Much smartphone app technology for beauty is coming from Asia. Shiseido’s Misette (translated as ‘let me see’) allows users to share make-up tips and search by facial parts, rankings or tags. Meanwhile, Shiseido’s Rouge Rouge Kiss Me kissing game is an app tied to the new eponymous lip collection and enables two people to kiss through their phones, leaving lipstick marks as ‘kiss monsters’ appear on the screen.

Mirror technology is also gaining ground by opening up a whole new dimension through the ability to detect facial movement in real time. Korean brand Laneige was the first with its Beauty Mirror, which gives the user the impression they are actually applying make-up. They can then save and share the results on social media, such as Instagram, KakaoTalk, Facebook and Twitter. Crucially, the cosmetic items can be saved onto the phone and purchased directly from Laneige.

The future of beauty is… bioengineered

The fast-moving nature of technology means it is impossible to predict where the next trends will come from – for example, stick-on nails with in-built functionality. Lucie Davis, a London Central St Martins jewellery design graduate, has dreamt up Oyster-enabled acrylic nails that carry a chip, which allows the user to top-up their travel Oyster card and use it to check in and out of London tube stations. And it won’t stop there. “Subcutaneous microchips act as both wearables and a mobile payment scheme,” states Rudd. “They could be used to measure skin condition and buy the most relevant product.”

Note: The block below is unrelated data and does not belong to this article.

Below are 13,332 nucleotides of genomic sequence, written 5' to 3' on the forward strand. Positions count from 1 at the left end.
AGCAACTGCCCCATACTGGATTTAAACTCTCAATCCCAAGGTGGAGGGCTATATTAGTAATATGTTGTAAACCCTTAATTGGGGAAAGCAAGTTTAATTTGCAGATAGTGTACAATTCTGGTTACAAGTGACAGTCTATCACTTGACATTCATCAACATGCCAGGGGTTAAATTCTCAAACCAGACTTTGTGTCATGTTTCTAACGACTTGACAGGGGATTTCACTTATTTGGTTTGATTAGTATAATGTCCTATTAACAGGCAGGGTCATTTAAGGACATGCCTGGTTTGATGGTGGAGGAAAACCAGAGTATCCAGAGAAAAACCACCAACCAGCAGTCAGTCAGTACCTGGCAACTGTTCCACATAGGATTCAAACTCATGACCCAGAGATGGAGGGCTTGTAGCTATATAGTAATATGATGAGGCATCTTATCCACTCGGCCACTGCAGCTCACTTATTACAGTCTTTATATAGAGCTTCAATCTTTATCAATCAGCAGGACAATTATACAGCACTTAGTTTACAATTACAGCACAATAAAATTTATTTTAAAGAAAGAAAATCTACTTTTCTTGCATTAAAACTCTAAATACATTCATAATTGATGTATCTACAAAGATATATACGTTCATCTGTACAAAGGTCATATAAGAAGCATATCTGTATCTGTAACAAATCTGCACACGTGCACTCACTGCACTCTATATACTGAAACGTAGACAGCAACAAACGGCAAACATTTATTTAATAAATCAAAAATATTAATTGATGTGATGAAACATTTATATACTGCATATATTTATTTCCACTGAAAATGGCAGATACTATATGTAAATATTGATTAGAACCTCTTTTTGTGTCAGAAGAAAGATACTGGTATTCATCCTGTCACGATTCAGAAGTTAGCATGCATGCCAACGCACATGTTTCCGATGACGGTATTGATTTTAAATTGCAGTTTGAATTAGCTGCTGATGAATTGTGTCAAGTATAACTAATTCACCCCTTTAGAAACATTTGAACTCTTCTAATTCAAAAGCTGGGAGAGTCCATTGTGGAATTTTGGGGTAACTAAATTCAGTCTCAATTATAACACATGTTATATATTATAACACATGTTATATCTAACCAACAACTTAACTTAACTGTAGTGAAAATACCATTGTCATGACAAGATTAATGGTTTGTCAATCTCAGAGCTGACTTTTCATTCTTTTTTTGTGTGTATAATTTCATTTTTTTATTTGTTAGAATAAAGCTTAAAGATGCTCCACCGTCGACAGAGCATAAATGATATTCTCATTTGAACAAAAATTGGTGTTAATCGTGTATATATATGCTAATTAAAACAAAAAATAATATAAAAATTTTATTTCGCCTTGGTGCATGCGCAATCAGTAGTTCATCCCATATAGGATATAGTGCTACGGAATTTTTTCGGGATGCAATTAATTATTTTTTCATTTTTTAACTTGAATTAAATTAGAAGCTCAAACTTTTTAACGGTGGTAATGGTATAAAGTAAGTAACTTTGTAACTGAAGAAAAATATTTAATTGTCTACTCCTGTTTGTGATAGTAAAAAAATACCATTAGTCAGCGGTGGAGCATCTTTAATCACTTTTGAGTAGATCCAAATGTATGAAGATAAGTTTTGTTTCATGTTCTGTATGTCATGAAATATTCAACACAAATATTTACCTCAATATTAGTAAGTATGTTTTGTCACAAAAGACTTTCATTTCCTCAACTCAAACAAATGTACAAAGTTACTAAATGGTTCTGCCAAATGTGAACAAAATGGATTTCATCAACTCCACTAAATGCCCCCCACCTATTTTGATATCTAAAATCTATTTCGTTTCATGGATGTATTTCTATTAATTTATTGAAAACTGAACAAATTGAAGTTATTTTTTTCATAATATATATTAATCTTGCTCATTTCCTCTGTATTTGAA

Watch out also for wearable biosensors which Rudd thinks will present a huge opportunity for beauty brands to connect with consumers and offer personalised product recommendations based on the data collected. An example is the Lumee biosensor that is attached to the surface of the skin or held in the hand and is fully integrated within the body’s tissue without any metal device or electronics. The biosensor is made from a bioengineered smart hydrogel similar to contact lens material and is linked to a light-emitting fluorescent molecule that signals the presence of oxygen, glucose or other biomarkers within the body. “Environmental monitoring [for UV or pollution] is likely to be the first to market for cosmetic biosensors,” predicts Rudd. “It has immediate consumer appeal and presents a lower hurdle for data collection and interpretation.”

Many of these new ideas may have started out as fanciful novelties, but increasingly beauty brands are recognising the potential of technology to enhance product experience, and engage more directly and effectively with consumers.

Author
Imogen Matthews
www.imogenmatthews.co.uk

Reference
1. Statista.